picture jerky after converting to vcd format...what causes this?

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I capture using AIW 128 PRO 32MB card using MPEG-1 at 480X480 resolution at 3.5 Kbps bit rate with "deinterlace" feature ON and do not get any dropped frames or <1% dropped frames. When I view the capture, there is no "jerkiness" to the picture. I then encode using TmpGenc to VCD compliant 2.0 with 1.15 bitrate setting and 354X240 and the picture becomes jerky once in awhile. When I encode, I only use the filters for clip frame (to output to VCD resolution at NTSC), deinterlace, color correction, and noise reduction with TempGenc. I don't get jerkiness when I leave resolution at 480X480, but when I encode it to use full screen (NTSC), I get a movie that sometimes seems that I purposely made it slow motion (jerkiness movement)!...help please!.. Is it the bitrate being set too high that causes this? I play the original capture and it does not jerk, but the encoded one for VCD compliancy has this "jerkiness" or "dropped frames"? Please advise as to how to prevent this from happening. I am running a Celeron at 900Mhz with 256 SDRAM and a 5400rpm UDMA/33 hard drive with 6.5G free. I am upgrading my hard drive to a 7200rpm 40G first and then move up to a P4 1.4Ghz processor in the near future. Any advise would be appreciated. Thanks in advance.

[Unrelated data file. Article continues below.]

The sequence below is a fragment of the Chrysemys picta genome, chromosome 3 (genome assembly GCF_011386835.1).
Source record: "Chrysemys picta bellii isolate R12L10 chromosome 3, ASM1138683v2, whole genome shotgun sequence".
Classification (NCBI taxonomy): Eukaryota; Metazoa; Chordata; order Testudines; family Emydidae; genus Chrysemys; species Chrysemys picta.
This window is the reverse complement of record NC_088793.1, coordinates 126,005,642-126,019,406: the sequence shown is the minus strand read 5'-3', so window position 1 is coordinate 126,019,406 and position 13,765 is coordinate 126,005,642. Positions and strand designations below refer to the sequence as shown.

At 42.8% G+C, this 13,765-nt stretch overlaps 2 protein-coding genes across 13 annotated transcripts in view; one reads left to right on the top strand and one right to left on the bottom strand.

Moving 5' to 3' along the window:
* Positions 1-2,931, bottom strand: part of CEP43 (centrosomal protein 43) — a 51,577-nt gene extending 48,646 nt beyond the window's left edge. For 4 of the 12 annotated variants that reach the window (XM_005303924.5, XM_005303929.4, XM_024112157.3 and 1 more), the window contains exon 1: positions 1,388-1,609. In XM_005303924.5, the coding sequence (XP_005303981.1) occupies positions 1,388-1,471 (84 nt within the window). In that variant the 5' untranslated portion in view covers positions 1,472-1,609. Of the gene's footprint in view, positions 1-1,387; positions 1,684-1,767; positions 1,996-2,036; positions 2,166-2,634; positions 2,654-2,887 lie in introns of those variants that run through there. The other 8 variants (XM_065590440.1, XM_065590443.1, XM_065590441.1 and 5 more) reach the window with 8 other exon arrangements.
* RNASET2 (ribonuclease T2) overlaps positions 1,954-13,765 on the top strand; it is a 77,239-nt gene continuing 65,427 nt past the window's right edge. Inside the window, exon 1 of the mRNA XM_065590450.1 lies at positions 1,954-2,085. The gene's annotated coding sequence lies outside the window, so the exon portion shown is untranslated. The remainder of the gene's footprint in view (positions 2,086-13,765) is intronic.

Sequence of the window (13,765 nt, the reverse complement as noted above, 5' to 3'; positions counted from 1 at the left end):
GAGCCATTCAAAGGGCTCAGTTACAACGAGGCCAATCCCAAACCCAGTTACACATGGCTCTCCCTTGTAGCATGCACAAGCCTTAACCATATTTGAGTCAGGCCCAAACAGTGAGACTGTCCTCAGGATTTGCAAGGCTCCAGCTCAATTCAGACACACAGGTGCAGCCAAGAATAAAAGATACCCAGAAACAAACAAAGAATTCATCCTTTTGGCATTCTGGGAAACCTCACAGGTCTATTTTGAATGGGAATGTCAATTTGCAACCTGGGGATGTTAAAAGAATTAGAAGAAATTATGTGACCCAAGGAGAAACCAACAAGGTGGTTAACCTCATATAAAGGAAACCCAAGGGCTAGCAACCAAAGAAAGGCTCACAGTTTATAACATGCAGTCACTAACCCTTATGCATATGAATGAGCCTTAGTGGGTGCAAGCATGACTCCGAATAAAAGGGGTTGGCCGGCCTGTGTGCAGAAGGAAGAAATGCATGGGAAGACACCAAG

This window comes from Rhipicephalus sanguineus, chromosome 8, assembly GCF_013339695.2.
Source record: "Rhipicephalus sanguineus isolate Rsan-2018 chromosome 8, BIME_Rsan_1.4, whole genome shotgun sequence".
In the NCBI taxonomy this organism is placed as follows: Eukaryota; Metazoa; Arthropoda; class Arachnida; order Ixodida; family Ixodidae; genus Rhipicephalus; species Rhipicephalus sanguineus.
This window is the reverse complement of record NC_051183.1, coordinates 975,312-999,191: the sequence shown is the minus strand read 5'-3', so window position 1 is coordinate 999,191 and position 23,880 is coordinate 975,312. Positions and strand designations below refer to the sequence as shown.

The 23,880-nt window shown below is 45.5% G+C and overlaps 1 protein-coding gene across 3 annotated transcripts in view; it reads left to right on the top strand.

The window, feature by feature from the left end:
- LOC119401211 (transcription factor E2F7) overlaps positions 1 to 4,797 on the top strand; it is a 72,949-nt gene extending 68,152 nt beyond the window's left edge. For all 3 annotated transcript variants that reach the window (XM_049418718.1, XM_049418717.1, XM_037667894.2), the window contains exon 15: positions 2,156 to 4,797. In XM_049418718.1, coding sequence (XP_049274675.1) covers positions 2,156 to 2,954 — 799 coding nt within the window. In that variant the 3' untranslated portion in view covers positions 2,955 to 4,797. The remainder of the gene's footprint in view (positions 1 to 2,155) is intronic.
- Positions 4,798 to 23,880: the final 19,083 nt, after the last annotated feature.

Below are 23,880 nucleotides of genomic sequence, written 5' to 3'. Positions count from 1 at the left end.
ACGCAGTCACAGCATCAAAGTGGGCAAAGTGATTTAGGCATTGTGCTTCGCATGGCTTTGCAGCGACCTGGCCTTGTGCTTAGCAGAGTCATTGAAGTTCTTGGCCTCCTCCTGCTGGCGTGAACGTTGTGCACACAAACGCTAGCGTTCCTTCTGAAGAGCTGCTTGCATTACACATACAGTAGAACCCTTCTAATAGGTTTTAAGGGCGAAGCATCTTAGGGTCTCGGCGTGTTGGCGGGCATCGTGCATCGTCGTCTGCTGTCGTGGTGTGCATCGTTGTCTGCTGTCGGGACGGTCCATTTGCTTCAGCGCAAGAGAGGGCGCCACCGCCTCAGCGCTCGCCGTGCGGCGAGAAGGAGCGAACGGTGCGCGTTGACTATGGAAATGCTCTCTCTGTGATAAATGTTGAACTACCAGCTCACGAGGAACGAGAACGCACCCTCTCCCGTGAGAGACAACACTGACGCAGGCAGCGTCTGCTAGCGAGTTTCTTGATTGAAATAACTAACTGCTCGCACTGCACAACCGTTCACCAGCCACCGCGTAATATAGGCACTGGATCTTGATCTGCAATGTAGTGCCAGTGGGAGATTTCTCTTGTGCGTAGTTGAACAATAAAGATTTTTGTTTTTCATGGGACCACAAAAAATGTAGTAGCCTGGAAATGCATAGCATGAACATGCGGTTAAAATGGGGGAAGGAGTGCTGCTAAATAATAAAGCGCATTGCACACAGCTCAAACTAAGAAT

-- Ray Banez (rayban@ev1.net), January 15, 2002


Is it jerky when immediately playing the finished encoded MPEG file or the VCD created from it??

-- Mehmet Tekdemir (turk690@yahoo.com), January 16, 2002.

The encoded mpeg file from TMPGenc has the jerkiness already. The original capture file which is 480X480 mpeg from my AIW 128 PRO card does not have the jerkiness. I was wondering if dropped frames during capture can cause this on the final mpeg file? When I play it from the VCD, it is jerky as well...just like on the enconded one by TMPGenc. Do I need to capture the original using a lower bit rate? Which filters do I avoid using to prevent this on TMPGenc? Thanks for any input.

-- Ray Banez (rayban@ev1.net), January 16, 2002.

Use flask encoder with deinterlace facility with manaual calculation of the NTSC ie 29.5 fps. I feel that this is the easiest way to encode the DVD.

-- (vigneshraj@msn.com), January 17, 2002.

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